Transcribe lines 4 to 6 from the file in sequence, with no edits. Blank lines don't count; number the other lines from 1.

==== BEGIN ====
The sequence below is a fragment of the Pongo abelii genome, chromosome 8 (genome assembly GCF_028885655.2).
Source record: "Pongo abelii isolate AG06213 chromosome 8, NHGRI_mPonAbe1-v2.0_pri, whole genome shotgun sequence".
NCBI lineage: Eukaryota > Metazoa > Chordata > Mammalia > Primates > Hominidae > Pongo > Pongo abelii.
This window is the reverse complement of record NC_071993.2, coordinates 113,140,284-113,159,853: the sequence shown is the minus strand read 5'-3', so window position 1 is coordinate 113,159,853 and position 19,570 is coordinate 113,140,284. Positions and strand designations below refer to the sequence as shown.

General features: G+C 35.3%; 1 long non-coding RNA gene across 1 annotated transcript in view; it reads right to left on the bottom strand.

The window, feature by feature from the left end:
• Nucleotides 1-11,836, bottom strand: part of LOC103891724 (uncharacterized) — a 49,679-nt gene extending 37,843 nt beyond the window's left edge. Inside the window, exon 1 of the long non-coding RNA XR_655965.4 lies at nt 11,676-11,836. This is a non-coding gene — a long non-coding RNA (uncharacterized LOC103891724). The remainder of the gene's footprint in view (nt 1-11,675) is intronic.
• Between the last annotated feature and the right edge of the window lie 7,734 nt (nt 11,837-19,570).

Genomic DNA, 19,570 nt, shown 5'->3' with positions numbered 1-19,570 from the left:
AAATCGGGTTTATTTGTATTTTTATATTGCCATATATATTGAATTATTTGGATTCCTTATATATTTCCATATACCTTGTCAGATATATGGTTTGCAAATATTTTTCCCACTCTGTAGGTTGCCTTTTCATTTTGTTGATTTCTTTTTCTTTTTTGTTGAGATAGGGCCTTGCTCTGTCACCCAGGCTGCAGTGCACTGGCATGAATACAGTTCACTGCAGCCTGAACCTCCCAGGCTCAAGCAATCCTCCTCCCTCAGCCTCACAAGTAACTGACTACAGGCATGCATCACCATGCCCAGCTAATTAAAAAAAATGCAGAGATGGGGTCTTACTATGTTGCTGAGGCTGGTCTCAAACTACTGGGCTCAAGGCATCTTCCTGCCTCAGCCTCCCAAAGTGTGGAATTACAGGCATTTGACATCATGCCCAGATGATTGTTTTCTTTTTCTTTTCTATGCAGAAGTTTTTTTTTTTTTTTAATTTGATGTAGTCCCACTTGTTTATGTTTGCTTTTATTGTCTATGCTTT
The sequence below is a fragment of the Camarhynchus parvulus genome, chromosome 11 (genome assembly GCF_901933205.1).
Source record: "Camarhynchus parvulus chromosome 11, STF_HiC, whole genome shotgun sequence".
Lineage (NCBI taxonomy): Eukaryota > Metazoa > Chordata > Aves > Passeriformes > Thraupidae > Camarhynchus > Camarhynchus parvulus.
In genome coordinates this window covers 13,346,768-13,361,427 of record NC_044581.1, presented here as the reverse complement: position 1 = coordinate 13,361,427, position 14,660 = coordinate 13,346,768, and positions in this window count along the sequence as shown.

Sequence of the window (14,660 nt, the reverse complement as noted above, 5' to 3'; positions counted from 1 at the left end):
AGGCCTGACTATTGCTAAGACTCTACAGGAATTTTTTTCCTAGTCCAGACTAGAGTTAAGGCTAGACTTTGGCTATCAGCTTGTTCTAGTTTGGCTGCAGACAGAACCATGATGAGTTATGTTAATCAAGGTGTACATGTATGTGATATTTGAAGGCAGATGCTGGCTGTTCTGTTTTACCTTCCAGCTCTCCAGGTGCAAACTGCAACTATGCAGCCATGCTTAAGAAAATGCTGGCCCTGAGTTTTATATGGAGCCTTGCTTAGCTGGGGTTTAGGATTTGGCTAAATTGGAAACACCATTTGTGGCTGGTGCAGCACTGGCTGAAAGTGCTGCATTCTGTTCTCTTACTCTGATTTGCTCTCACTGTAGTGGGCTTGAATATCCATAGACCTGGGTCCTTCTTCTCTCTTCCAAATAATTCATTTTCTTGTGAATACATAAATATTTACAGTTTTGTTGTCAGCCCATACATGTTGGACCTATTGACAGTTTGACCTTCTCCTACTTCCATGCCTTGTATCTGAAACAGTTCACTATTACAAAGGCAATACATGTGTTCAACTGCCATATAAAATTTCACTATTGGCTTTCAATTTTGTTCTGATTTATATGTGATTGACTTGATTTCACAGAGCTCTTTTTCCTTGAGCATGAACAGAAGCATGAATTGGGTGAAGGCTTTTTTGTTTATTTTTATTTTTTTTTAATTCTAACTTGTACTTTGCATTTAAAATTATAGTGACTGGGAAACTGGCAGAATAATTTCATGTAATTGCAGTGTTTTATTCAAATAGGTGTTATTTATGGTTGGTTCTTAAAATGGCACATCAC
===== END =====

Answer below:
This window is the reverse complement of record NC_071993.2, coordinates 113,140,284-113,159,853: the sequence shown is the minus strand read 5'-3', so window position 1 is coordinate 113,159,853 and position 19,570 is coordinate 113,140,284. Positions and strand designations below refer to the sequence as shown.

General features: G+C 35.3%; 1 long non-coding RNA gene across 1 annotated transcript in view; it reads right to left on the bottom strand.

The window, feature by feature from the left end: